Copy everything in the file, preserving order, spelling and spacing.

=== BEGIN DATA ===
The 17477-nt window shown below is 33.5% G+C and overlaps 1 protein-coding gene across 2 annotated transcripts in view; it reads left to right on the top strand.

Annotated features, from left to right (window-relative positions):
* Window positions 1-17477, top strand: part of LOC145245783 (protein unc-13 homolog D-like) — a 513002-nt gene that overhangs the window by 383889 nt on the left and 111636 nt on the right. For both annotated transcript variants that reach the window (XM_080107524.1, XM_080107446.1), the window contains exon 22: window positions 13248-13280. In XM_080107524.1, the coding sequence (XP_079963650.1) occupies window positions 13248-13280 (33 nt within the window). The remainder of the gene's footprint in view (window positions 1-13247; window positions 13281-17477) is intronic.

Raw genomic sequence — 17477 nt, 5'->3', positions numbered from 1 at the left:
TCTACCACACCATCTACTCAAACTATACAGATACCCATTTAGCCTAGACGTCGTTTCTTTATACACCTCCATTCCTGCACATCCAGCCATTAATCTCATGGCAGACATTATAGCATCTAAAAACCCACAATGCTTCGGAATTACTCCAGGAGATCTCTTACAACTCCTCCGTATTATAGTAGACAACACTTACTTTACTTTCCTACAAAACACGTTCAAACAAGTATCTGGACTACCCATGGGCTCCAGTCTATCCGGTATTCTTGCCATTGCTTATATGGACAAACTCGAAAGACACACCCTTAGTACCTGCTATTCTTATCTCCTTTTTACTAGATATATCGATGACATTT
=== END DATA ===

The 17477-nt window shown below is 33.5% G+C and overlaps 1 protein-coding gene across 2 annotated transcripts in view; it reads left to right on the top strand.

Annotated features, from left to right (window-relative positions):
* Window positions 1-17477, top strand: part of LOC145245783 (protein unc-13 homolog D-like) — a 513002-nt gene that overhangs the window by 383889 nt on the left and 111636 nt on the right. For both annotated transcript variants that reach the window (XM_080107524.1, XM_080107446.1), the window contains exon 22: window positions 13248-13280. In XM_080107524.1, the coding sequence (XP_079963650.1) occupies window positions 13248-13280 (33 nt within the window). The remainder of the gene's footprint in view (window positions 1-13247; window positions 13281-17477) is intronic.

Raw genomic sequence — 17477 nt, 5'->3', positions numbered from 1 at the left:
TCTACCACACCATCTACTCAAACTATACAGATACCCATTTAGCCTAGACGTCGTTTCTTTATACACCTCCATTCCTGCACATCCAGCCATTAATCTCATGGCAGACATTATAGCATCTAAAAACCCACAATGCTTCGGAATTACTCCAGGAGATCTCTTACAACTCCTCCGTATTATAGTAGACAACACTTACTTTACTTTCCTACAAAACACGTTCAAACAAGTATCTGGACTACCCATGGGCTCCAGTCTATCCGGTATTCTTGCCATTGCTTATATGGACAAACTCGAAAGACACACCCTTAGTACCTGCTATTCTTATCTCCTTTTTACTAGATATATCGATGACATTT